Kane near deal with BLM on road signs
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Kane County near road deal with the feds
The long, sometimes nasty standoff between Kane County and the Bureau of Land Management over the county's unauthorized placement of road signs on federal land is on the verge of being settled.
County and Interior Department officials on Tuesday reached a tentative agreement to end the dispute, which dates back over two years and intensified in February when the county began placing off-highway vehicle route signs in and around the Grand Staircase-Escalante National Monument in defiance of BLM rules.
Under the framework of the agreement - which must still be approved by Interior Secretary Gale Norton and Kane County commissioners - the county will remove all signs that don't comply with the BLM's current transportation plan for the monument and the surrounding area.
In exchange, the county soon will be able to assert its right-of-way claims across federal land through a new process that officials say will closely mirror a recent appeals court decision that redefined how road ownership claims are to be evaluated and resolved.
"There's still some flesh we need to add to the bones, but we've agreed to the general concept," Larry Jensen, the Interior Department's regional solicitor, said following a four-hour meeting at the state Capitol. "I'm encouraged by our progress. And I'm comfortable with this being something we can recommend."
Kane County will not drop the lawsuit it filed this past fall challenging the monument's transportation and water plans. But County Commissioner Mark Habbeshaw said the suit could eventually be resolved as part of a larger settlement. He called Tuesday's informal agreement a giant step forward.
"We had three goals when we went into this," Habbeshaw said. "We wanted to eliminate all the controversy, reserve the BLM's authority to manage the monument and ensure that county rights of way are recognized. This resolution achieves all of that."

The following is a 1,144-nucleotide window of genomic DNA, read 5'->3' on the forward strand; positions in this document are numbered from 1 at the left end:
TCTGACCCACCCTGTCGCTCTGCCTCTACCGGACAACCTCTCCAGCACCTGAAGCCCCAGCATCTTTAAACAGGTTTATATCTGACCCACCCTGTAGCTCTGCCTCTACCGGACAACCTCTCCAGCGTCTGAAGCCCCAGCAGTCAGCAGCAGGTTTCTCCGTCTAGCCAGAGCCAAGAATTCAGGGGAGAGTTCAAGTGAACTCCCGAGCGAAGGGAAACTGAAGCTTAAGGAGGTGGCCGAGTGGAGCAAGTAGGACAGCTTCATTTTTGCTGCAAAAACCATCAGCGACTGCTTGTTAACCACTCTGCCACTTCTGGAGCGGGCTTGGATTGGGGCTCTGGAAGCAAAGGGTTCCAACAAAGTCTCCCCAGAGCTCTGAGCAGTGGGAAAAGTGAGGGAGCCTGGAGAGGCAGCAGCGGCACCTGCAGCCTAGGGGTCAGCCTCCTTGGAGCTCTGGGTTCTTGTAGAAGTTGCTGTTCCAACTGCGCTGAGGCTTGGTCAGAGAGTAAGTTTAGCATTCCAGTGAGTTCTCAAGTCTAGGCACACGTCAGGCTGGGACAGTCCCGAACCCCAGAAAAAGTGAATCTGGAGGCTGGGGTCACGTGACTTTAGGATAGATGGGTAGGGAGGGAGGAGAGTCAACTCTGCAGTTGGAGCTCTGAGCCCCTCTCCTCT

It doesn't necessarily end the conflict. Environmental groups on Tuesday panned the agreement as a "back-door deal" that cuts the public out of the process.
"Why is it that the Department of Interior and Kane County are comfortable only operating behind closed doors?" said Heidi McIntosh, conservation director of the Southern Utah Wilderness Alliance. "If they're going to change the management plan [for the monument] they need to have the same level of public involvement as they did for the first management plan. No more back-door deals that undermine Utah's quality of life."
Jensen acknowledged Norton's previous promise of public inclusion in settling the Kane County dispute, but is unsure what form it will take. Habbeshaw says Kane County residents will get a look at the details of the agreement only after the commission approves it.
Kane County's confrontation with the federal government began in 2003, when Habbeshaw and Sheriff Lamont Smith removed dozens of BLM signs in the monument that restricted OHV use, an event that prompted the U.S. Attorney's Office to convene a grand jury to determine whether charges would be filed.
Seeking to assert its road claims, the county then upped the ante last February, placing more than 80 OHV route signs on roads in and around the monument - in some cases right next to BLM signs closing the roads to OHV use. Then-state BLM Director Sally Wisely eventually issued a cease-and-desist order, threatening the county with legal action if the signs weren't removed.
But no criminal or civil complaints ever were filed. And the road ownership terrain shifted last September when the 10th Circuit Court of Appeals ruled that state law had precedence over BLM policy when assessing road claims under RS2477 - a Civil War-era mining law that granted rights of way across federal lands. The statute was repealed in 1976 by Congress, but existing roads were grandfathered in.
Now, based on the court's ruling, Utah and its counties must prove 10 years of "continuous use" to assert ownership of a road on federal land. Previous claims were subject to more rigorous agency rules requiring proof of "destination" and "mechanical construction."
Assistant Attorney General Mark Ward, who participated in Tuesday's negotiations - and the six-hour meeting that preceded it earlier this month - said the agreement could become a new template for how other road disputes in Utah can be resolved.
"The 10th Circuit decision has recalibrated this whole issue," he said.
Fearing county and state encroachment into national parks and wilderness areas, SUWA's McIntosh says her organization and others will continue to battle what she called "Kane County's bogus road claims."
"We think they've misread the decision. The 10th Circuit did not say it was OK to disregard BLM regulations and commit trespass," she said. The Interior Department "should have dealt with this issue months ago."
Kane County residents, long divided on this issue, are taking a wait-and-see approach.
"It's one more step in the battle," said Sky Chaney, who helped start a local volunteer group that works with OHV groups and the BLM to help mitigate OHV damage. "What I'm interested in is, how [is the state] going to provide accurate information about the roads?"
Reporter Mark Havnes contributed to this story.
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